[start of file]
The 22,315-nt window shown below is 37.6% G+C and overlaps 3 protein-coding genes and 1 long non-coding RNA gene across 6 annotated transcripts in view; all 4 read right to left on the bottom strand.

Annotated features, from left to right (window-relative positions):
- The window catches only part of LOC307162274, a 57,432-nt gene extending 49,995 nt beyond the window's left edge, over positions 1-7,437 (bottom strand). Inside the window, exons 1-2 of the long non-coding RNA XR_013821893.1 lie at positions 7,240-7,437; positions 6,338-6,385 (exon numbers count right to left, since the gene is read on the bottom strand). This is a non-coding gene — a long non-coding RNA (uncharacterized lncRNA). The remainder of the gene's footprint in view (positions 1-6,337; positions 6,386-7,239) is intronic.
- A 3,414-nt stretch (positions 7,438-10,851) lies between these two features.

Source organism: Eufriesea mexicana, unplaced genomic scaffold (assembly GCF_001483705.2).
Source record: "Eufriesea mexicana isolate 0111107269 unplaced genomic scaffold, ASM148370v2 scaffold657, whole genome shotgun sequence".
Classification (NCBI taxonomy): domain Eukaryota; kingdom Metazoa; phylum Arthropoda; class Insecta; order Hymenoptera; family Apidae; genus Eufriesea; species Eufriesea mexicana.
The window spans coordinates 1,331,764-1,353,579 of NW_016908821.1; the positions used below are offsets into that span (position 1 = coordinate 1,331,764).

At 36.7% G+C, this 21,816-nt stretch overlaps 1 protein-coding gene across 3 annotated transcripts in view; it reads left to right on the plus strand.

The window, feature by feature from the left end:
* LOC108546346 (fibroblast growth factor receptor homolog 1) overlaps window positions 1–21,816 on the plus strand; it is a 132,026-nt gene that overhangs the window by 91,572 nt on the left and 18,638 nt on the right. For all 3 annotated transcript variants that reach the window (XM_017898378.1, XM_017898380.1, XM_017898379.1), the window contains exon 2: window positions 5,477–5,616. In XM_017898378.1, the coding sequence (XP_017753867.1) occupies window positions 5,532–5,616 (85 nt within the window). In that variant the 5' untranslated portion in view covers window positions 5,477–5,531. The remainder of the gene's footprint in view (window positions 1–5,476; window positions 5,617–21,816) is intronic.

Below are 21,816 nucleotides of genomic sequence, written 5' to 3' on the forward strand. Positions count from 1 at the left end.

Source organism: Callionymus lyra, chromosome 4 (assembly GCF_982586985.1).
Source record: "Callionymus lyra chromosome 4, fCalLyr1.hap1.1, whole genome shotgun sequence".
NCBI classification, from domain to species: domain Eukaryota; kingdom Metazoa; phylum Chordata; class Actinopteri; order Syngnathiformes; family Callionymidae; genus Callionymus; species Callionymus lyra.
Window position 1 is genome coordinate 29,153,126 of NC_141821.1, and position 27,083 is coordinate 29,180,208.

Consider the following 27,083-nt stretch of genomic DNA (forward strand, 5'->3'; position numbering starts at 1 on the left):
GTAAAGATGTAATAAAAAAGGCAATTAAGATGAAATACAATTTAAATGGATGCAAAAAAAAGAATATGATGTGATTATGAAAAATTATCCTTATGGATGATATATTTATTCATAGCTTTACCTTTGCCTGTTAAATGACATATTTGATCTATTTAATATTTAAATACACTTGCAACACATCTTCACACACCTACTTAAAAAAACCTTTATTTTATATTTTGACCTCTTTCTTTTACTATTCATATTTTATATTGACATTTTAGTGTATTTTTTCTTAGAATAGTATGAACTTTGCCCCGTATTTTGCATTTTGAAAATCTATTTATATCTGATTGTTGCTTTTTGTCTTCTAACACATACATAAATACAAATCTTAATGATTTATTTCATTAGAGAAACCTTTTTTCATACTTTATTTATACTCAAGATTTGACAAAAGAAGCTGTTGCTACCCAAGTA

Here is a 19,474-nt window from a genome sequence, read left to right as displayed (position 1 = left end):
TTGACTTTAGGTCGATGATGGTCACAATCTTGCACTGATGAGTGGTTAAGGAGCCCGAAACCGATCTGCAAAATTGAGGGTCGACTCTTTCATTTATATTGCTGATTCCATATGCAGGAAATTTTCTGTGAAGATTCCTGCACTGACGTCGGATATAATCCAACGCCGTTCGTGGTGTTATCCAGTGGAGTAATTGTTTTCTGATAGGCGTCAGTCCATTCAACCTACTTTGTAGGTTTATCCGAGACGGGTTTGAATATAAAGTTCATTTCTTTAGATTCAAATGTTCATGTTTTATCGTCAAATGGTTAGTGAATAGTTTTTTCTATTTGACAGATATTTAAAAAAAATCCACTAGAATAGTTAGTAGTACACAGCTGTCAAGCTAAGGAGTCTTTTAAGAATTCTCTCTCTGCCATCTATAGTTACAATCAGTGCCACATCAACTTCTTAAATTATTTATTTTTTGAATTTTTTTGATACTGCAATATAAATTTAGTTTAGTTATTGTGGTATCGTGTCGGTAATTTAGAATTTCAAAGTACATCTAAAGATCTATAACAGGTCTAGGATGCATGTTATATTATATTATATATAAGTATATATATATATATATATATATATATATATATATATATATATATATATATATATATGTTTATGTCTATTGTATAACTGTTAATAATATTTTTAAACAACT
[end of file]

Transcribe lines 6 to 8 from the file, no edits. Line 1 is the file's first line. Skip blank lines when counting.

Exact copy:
Source record: "Eufriesea mexicana isolate 0111107269 unplaced genomic scaffold, ASM148370v2 scaffold657, whole genome shotgun sequence".
Classification (NCBI taxonomy): domain Eukaryota; kingdom Metazoa; phylum Arthropoda; class Insecta; order Hymenoptera; family Apidae; genus Eufriesea; species Eufriesea mexicana.
The window spans coordinates 1,331,764-1,353,579 of NW_016908821.1; the positions used below are offsets into that span (position 1 = coordinate 1,331,764).